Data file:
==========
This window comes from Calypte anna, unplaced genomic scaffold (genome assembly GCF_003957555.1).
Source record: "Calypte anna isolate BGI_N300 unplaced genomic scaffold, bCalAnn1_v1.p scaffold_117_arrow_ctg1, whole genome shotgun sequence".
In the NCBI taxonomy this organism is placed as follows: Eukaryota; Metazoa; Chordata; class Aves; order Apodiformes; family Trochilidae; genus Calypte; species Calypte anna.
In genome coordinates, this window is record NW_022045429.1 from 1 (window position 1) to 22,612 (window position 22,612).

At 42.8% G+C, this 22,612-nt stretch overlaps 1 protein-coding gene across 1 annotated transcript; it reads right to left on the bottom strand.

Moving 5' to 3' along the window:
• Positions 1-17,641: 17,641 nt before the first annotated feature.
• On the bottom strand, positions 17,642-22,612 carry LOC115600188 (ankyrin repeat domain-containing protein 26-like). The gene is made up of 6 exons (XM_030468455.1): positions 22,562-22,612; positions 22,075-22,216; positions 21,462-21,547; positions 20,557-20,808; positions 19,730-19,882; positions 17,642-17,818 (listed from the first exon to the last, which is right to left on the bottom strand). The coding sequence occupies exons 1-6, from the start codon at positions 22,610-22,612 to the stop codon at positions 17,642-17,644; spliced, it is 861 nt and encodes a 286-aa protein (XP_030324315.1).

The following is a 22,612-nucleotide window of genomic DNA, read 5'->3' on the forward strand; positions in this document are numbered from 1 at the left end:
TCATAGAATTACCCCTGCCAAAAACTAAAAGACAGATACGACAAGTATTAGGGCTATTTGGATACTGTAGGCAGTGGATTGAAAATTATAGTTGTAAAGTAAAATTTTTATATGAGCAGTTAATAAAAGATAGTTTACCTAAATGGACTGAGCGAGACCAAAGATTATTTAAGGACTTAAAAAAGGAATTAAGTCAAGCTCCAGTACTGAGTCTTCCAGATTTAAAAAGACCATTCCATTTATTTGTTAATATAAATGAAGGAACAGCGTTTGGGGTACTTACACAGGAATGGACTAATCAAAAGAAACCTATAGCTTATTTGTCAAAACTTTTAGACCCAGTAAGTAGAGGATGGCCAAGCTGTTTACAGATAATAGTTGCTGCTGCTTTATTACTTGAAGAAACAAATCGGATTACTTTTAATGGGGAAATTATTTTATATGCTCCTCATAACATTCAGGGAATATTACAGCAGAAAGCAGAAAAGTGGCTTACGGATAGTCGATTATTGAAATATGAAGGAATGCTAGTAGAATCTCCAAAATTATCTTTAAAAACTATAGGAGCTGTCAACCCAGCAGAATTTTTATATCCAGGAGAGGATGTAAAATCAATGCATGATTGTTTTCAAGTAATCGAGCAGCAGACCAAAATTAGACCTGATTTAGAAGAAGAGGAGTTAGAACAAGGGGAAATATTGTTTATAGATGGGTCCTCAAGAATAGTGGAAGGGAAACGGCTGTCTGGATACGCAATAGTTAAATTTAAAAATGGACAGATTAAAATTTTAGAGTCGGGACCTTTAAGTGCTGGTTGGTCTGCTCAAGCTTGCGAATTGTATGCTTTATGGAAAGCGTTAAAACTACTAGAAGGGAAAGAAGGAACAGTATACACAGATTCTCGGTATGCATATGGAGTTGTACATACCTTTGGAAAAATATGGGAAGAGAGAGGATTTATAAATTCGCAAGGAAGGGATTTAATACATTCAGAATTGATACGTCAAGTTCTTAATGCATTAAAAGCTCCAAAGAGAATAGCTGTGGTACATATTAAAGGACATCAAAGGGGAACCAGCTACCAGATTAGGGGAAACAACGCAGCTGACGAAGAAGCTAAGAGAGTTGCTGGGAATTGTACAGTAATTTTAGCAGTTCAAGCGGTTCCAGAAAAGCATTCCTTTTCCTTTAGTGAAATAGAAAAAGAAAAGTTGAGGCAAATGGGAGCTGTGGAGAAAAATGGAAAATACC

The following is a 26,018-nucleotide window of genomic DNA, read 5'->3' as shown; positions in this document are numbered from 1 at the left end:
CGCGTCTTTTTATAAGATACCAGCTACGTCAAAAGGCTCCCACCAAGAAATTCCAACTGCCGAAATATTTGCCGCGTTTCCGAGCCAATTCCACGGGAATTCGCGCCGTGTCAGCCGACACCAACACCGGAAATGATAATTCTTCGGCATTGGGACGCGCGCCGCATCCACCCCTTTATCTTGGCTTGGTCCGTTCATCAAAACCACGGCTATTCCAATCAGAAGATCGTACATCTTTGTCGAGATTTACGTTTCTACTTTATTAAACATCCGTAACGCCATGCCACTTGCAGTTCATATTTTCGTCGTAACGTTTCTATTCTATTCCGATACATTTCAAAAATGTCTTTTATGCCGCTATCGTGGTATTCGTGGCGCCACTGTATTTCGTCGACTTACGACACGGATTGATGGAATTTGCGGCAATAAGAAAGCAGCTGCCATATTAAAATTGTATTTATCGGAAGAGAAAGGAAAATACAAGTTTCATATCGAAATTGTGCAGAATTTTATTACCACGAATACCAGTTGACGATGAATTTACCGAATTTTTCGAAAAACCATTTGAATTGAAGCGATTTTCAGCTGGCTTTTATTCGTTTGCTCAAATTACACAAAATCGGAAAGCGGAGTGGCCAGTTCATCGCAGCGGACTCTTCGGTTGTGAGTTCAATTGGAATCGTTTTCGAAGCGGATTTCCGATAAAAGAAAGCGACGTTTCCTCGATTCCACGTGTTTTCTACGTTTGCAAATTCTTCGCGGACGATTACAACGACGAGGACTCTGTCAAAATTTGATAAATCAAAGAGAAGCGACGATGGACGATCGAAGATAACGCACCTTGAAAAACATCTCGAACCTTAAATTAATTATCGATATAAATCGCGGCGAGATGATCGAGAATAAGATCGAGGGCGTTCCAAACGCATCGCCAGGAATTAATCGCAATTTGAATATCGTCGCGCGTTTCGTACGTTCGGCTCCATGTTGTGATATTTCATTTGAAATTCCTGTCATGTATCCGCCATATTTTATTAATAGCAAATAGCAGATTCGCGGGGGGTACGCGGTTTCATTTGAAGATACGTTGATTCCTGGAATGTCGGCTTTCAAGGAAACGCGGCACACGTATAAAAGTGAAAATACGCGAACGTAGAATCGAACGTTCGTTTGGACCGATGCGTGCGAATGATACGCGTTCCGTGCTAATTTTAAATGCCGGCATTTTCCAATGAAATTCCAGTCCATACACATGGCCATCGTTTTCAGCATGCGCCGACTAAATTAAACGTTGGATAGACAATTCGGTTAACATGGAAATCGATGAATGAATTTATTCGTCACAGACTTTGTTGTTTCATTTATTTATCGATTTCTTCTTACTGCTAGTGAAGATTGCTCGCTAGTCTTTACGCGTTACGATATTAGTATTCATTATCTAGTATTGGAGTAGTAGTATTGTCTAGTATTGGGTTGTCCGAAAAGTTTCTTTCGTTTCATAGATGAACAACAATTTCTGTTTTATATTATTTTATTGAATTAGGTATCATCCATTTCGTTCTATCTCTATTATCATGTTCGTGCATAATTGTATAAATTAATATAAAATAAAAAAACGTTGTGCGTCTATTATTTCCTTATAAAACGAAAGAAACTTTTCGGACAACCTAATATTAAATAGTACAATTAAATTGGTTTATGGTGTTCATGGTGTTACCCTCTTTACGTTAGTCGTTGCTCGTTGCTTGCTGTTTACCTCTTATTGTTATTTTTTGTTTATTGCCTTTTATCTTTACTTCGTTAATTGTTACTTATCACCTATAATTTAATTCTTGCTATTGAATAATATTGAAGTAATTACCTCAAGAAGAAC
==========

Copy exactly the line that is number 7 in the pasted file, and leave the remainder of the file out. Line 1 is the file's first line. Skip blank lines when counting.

• Positions 1-17,641: 17,641 nt before the first annotated feature.